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  • Writer's pictureFiona McNeill

The Poisoning at the Green Parrot Goat Farm

Halloween is a time to tell horror stories. So, tonight I will tell you a story that doctors find hair-raising.

The Green Parrot Goat Farm was a hippie commune in Oregon in the 1970s. The commune was described as an ‘old farmhouse surrounded by green fields, woods, sheds, old out buildings, and assorted trucks, vans, and bathtubs, consisting of twelve humans, four dogs, four turkeys, two geese, two pigs, twenty-nine chickens, eleven goats, and one noisy parrot.’

I have always assumed that they were a group of young people who decided to ‘turn on, tune in, and drop out’. Sadly, their free spirit lifestyle made them sick. It also made them famous amongst lead poisoning researchers.

In February 1971, a 27-year-old man from the commune appeared in the emergency room. He had pains in his chest and abdomen, stools that were described as ‘tarry’, and complained of sore calves, tiredness, and fatigue. He had horrible bad breath. His teeth were in a terrible state. He had a thin blue line at his gum margin. His blood work was awful. A sharp-eyed technician suggested lead poisoning. Once tested, his blood lead levels proved to be sky high. They were one hundred times higher than today's average blood lead level in Canada.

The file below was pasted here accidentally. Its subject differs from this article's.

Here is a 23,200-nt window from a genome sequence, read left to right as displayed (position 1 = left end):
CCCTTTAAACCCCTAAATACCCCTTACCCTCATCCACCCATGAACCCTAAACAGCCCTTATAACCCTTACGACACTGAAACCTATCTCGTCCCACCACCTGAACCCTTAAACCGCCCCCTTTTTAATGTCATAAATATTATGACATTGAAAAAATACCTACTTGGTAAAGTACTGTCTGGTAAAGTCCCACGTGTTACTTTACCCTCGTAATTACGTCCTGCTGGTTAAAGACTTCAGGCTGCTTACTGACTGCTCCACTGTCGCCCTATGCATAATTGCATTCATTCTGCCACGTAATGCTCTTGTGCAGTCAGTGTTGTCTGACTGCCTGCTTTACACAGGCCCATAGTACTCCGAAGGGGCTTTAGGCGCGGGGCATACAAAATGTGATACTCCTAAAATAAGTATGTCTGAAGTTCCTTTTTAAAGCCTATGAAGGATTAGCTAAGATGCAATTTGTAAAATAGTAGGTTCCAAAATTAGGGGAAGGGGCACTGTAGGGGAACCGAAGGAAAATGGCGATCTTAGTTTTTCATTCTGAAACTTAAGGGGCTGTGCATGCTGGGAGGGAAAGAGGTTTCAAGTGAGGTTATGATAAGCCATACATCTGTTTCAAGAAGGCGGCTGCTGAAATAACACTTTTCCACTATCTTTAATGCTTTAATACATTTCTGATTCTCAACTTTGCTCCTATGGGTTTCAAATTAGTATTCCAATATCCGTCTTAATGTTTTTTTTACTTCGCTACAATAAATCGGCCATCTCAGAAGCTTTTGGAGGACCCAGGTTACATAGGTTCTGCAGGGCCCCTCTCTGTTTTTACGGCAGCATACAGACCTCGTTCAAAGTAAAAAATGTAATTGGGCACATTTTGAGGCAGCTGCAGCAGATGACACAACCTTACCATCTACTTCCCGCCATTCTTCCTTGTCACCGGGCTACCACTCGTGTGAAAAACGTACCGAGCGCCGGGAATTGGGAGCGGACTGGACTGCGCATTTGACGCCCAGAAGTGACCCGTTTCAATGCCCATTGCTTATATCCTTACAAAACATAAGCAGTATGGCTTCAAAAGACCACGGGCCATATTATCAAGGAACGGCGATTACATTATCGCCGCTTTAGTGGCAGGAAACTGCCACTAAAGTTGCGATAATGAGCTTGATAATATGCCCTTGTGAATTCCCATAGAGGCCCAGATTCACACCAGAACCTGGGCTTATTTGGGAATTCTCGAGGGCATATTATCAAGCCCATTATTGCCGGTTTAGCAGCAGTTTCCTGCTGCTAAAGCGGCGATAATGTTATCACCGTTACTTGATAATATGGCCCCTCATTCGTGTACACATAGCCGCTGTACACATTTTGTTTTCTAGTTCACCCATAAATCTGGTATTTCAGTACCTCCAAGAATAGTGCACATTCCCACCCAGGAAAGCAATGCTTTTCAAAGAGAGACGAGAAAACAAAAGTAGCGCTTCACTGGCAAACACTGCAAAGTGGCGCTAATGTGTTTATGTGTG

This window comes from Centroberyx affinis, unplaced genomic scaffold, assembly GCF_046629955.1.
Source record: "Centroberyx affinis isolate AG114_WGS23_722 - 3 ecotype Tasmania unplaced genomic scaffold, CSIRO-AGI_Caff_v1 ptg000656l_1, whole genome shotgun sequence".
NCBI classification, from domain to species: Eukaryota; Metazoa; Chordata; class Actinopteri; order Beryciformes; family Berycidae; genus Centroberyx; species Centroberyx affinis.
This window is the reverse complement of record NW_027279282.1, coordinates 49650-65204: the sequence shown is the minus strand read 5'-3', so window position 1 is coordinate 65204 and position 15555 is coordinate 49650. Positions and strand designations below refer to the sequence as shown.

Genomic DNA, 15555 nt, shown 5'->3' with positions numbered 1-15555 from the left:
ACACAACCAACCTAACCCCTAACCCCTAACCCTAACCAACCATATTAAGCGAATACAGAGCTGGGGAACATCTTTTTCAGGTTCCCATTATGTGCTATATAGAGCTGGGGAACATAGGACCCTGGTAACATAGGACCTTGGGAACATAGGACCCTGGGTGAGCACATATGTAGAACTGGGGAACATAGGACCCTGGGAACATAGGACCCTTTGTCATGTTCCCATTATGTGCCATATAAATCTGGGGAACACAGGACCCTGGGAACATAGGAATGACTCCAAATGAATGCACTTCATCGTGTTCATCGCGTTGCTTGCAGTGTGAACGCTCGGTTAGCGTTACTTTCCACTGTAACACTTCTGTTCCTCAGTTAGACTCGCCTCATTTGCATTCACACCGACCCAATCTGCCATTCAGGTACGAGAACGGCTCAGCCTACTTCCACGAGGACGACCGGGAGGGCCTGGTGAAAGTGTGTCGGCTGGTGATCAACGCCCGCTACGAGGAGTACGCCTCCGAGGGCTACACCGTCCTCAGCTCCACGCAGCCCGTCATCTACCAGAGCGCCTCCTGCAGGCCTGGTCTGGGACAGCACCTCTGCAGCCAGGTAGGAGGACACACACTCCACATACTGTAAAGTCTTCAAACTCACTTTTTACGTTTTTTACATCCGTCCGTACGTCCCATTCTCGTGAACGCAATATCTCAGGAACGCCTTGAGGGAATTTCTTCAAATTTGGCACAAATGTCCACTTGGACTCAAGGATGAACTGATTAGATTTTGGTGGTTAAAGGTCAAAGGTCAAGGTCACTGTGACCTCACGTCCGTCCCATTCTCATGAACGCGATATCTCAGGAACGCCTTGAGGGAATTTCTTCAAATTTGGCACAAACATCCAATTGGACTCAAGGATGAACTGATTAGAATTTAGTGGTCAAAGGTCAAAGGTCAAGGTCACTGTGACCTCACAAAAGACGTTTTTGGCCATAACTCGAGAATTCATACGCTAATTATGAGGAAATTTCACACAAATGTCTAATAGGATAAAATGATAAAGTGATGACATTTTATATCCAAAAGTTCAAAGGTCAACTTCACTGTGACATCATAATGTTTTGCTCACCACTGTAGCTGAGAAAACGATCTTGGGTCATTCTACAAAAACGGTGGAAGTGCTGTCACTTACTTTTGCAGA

He was treated with chelation therapy. This can have side effects that include fever, nausea, headache and vomiting. It can also burn at the site of the IV. His blood lead levels fell. He was sent home.

Public health nurses were sent to the farm to investigate. The patient considered this intrusion by the establishment. The nurses discovered multiple sources of lead. His food was being prepared in a bowl with a lead glaze. He was drinking water collected in a can that was soldered with lead. He was using a lead lined pipe to smoke marijuana. The main source of his lead poisoning was from plum wine.

The commune had been making home-made wine from plums in their orchard. They used three old bathtubs. The bathtubs were glazed with lead. The acidic wine leeched the lead out of the glaze.

The blood lead levels of all the adults in the commune were high by today’s standards. The young man with the sky-high levels drank more wine than everyone else. He estimated he had drunk fifty (yes, 50) gallons of wine in the four weeks before he entered the hospital.

When the source of poisoning was explained, he promised to dispose of the wine. However, his blood lead levels slowly crept back up over the next few months. His physicians were not convinced the wine was destroyed.

The farm was eventually sold after they were 'busted for pot cultivation' in 1978.

The story is mostly summarized from ‘Ostekud HT, Tufts E, Holmes MA. Plumbism at the green parrot goat farm. Clinical toxicology. 1973 Jan 1;6(1):1-7’

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